Because some significant proportion of ML/NN research involves throwing mud at a wall and seeing what sticks.

How can you write a computer program if you don't understand how every library you're using works down to the smallest detail? Humans are fairly good at working with building blocks that they don't fully understand.

I agree with you on the fact that humans can cope with lack of detailed knowledge to do things. But I think your programming analogy doesn't apply to this situation.

In your analogy, there is me the programmer and the library's programmer. If the library has a consistent behavior, I need only to know how to use it, I don't need to know how it works internally. But the library's programmer needs to know how it works. He may not need to know how the building blocks, he's using in his library, work. but he does need to know how they interact to be able to deliver new features and bugfixes. (I think) He can't add features and correct bugs by trial and error (at least not all the time :)) .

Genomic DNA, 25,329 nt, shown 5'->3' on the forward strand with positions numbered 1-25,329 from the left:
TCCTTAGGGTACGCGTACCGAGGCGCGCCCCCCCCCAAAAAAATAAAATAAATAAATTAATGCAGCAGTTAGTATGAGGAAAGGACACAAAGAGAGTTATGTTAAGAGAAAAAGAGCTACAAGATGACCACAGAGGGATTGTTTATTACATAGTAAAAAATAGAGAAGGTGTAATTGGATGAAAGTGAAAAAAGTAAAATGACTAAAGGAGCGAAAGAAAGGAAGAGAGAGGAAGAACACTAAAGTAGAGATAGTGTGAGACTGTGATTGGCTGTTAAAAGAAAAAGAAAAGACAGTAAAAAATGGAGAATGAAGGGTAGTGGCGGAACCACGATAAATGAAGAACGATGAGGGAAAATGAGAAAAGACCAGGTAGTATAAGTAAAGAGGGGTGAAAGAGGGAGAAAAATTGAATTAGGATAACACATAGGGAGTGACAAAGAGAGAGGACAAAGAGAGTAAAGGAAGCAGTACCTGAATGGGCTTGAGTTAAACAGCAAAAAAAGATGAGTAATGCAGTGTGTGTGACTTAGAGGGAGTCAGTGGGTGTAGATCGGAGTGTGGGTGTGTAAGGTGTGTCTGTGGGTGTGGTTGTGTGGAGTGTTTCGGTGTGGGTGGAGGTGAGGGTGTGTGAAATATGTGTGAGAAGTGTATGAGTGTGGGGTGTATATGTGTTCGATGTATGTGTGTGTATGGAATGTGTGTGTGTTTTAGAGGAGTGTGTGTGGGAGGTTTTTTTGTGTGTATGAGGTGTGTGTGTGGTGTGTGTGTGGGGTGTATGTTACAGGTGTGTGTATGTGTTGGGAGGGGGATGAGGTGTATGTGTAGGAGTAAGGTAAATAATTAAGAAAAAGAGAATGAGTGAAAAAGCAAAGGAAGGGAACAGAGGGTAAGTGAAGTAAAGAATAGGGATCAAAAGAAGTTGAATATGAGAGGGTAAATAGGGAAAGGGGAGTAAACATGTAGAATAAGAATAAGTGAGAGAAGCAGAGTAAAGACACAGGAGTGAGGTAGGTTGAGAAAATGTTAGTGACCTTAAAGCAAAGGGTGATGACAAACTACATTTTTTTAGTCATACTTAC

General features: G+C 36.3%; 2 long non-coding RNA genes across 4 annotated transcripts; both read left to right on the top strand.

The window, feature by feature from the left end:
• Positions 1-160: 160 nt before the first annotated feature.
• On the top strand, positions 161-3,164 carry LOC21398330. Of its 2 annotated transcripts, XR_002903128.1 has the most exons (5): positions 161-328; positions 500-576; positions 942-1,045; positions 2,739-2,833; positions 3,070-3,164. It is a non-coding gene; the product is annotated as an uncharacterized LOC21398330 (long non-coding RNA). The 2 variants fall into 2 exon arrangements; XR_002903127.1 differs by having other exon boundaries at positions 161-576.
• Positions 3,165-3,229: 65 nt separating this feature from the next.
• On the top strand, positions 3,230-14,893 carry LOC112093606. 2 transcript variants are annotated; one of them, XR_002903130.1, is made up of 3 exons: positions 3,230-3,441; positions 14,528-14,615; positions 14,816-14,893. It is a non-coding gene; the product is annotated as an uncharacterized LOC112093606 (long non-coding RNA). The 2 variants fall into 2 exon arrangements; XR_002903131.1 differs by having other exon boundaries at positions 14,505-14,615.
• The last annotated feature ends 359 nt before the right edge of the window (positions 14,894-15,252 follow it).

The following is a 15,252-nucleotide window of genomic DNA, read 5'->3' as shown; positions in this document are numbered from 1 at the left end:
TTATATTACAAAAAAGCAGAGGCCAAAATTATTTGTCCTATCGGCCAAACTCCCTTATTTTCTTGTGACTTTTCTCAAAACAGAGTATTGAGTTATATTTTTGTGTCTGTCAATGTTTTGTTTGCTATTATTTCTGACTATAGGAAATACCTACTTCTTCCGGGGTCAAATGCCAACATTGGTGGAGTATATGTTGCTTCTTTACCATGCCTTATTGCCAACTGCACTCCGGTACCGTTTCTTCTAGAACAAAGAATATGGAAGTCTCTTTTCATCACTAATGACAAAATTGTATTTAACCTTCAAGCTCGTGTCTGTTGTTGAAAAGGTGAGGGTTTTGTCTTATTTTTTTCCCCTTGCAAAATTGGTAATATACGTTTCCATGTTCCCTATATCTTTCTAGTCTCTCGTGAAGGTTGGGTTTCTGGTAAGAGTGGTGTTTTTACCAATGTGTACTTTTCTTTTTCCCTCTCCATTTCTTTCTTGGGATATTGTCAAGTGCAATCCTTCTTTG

So In your analogy, I think the researchers that came up with the BERT model are the library's programmer and not the programmer.

Thank you all for your replies!

For anyone who, like me, isn't a BERTologist, BERT is a neural network architecture.

He's also Ernie's best friend.

Let's not forget Elmo!

Oh hey Ernie! Oh hey Bert!

Ernie who?

I can't hear you Bert, I've got a banana in my ear.

Any new information in the paper since the first version came out in Mars? Otherwise a 6 month old meta-study seems kind of dated given rate of progress in NLP atm.